Monday, 16 November 2020

Over 50 million Nigeria Children are engaged in Child Labour - ILO

Ukorebi Esien | 16th November 2020 

The International Labour Organisation, ILO, has disclosed that over 50 million Nigerian children are currently engaged in Child Labour, cutting across multiple sectoral industries in the country. 

This was disclosed by the Officer in charge for the Nigerian office of International Labour Organisation (ILO), Mr. David Dorkenoo during a three day training for Media personnel and journalists which kicked off toady in Abuja on Effective Child Labour reporting and presentation of the National Advocacy Strategy on the Elimination of Child Labour in Nigeria.

According to Mr. Dorkenoo, 152 Million children engage in Child Labour globally while while in Nigeria there are over 50 million of them engaged in Child Labour across multiple industries and geographical settings. And 73 million are in hazadious work in many parts of Africa. In 2019 alone over 2 million children were said to have worked in the Cocoa sector across Africa. 

The ILO representative informed that the training of journalist to report the negative effect of such staggering figures as it borders on child labour is not only timely but relevant. 
 Mr. David Dorkenoo, Officer in charge for the Nigerian office of International Labour Organisation (ILO)

"The setting up of this training is timely as it is relevant based on the increasing number of children engaged in child labour not only in Africa but in Nigeria despite a reduction in the global participation rate, as this is detrimental to the development of Africa young population." He said. 

Mr. Dorkenoo enumerated the causes of child labour menace to include poverty, ignorance and illiteracy, stating that until concrete measures are put in place to deal with these challenges, the problem of Child Labour will be very difficult to eradicate. 

"The issue of child labour is beyond just legalistic measures and putting in place the social framework aimed at addressing the challenges. There's a pressing need to appeal to the emotions of humanity and persons to own and gain full support of the population. One very powerful tool to reach out to the general population is the media."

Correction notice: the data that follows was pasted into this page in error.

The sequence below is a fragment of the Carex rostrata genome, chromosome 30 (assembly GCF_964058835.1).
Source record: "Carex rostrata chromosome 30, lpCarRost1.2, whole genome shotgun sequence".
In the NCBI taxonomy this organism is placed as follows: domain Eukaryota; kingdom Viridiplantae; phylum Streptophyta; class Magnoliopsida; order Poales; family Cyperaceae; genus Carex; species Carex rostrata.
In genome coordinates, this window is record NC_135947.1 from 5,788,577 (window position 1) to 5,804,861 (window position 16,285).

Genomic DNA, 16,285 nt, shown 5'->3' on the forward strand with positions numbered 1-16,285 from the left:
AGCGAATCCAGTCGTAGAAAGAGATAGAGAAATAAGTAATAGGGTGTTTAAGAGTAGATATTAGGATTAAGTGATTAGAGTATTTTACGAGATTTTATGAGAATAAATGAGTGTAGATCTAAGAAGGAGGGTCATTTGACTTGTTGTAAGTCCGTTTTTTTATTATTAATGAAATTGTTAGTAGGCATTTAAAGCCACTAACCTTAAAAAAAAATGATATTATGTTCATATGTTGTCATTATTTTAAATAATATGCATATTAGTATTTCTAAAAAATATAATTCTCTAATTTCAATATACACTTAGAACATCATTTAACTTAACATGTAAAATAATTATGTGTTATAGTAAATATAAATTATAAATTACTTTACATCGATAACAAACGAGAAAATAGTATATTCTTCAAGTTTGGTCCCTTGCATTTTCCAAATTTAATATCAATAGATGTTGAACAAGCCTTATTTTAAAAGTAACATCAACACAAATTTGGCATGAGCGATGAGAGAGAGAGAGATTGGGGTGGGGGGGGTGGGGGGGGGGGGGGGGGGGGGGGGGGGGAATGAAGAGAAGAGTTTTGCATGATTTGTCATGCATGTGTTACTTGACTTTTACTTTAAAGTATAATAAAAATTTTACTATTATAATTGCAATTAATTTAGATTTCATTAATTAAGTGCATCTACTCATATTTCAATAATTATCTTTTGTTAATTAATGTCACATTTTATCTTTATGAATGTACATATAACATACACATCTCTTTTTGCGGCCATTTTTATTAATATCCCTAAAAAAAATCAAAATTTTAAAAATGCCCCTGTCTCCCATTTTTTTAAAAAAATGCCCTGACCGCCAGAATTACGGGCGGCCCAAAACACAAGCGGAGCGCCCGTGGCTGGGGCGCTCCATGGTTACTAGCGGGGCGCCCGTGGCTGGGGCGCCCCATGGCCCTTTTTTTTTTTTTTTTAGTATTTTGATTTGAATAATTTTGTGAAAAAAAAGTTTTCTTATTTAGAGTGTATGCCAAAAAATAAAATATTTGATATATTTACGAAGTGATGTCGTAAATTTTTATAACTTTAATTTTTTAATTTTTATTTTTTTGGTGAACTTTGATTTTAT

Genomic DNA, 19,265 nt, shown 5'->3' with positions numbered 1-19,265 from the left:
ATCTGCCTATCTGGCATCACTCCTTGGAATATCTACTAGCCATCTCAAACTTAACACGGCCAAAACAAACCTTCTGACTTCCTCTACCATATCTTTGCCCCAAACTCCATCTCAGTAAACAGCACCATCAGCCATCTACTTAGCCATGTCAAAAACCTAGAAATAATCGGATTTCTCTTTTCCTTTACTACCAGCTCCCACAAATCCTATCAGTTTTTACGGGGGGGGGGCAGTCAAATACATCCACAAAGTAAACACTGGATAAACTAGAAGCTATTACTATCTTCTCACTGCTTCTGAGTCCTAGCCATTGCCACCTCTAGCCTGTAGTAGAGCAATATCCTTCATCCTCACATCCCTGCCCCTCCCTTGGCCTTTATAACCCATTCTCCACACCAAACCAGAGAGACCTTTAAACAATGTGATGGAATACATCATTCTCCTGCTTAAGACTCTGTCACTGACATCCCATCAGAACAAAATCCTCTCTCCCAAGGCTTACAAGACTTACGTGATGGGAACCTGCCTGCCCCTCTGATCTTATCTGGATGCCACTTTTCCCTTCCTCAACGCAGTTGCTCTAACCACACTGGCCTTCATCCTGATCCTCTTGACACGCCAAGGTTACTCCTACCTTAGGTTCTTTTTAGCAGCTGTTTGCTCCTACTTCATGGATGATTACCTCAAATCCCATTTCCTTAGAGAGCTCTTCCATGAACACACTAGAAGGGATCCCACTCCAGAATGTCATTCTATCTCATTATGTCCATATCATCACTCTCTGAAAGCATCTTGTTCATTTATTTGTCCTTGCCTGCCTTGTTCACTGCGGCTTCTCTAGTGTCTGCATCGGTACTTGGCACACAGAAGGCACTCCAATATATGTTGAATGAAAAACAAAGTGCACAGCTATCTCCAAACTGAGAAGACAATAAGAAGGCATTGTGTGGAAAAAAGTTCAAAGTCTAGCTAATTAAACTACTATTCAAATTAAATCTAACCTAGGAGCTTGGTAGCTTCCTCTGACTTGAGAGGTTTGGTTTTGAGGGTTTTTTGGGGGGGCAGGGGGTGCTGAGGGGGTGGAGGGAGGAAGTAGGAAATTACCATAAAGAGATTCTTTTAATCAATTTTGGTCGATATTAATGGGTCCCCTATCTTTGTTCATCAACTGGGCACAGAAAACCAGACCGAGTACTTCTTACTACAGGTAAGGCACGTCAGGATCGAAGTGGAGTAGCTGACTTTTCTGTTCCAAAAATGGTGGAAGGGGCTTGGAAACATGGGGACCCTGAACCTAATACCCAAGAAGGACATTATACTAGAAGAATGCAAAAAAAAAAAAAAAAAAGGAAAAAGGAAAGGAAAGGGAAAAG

Dorkenoo further averred that media have an important role to play in the fight against child labour. "Your role as individual professionals in media houses is critical to the success of ILO intervention in eliminating child labour in Nigeria. And I have no doubt that this training will equip you in achieving this aim." He concluded 

In his remarks the Minister of Labour and Employement, Dr Chris Ngige informed participants of the Ministry's effort in ending child labour in line with the Sustainable Development Goals 8.7 aimed at taking  immediate and effective measures to eradicate forced labour, end modern slavery and elimination of the worst forms of child labour, including recruitment and use of child soldiers, and by 2025 end child labour in all its forms. 

Participant and members of the high table ina group photograph. 

Ngige who was represented by a director in the inpsectorate department, Mr. Ajuwon Dauda, noted that his ministry which is overseeing the National Steering Committee on Child Labour has since in 2013 developed the National Policy on Child Labour and The Action Plan on the Elimination of Child Labour. 

Mr. Dauda revealed that so far 5, 401 and 3937 child labour infractions were reported in 2018 and 2019 respectively out of which 1494, and 1279 victims and their families have been empowered. Furthermore, 287 and 342  making a total of 629 offenders are been procescuted. 

The Minister noted that this was made possible using vehicles such as the Action Plan on the Elimination of Child Labour, the development of and validation of The  National Reporting Template on Child Labour as well as Training of key stakeholders. 

Cross Session of participants during the Training 

In a chart with newsmen, Mrs. Agatha Kolawole, National Project Coordinator, ACCEL AFRICA Project informed that the training was aimed at establishing a strong link between media personnel and implementing partners where journalists and media practitioners' have a better understanding of main concepts and conventions on child labour. 

Speaking further Mrs. Kolawole said the event will further strengthen the capacity of media practitioners to increase and improve on the quality and quantity of their reports on child labour cases which promotes positive behavioural change as well as increase quantum of information on Child Labour in Nigeria, especially in Ondo, Niger, FCT and/or Lagos state.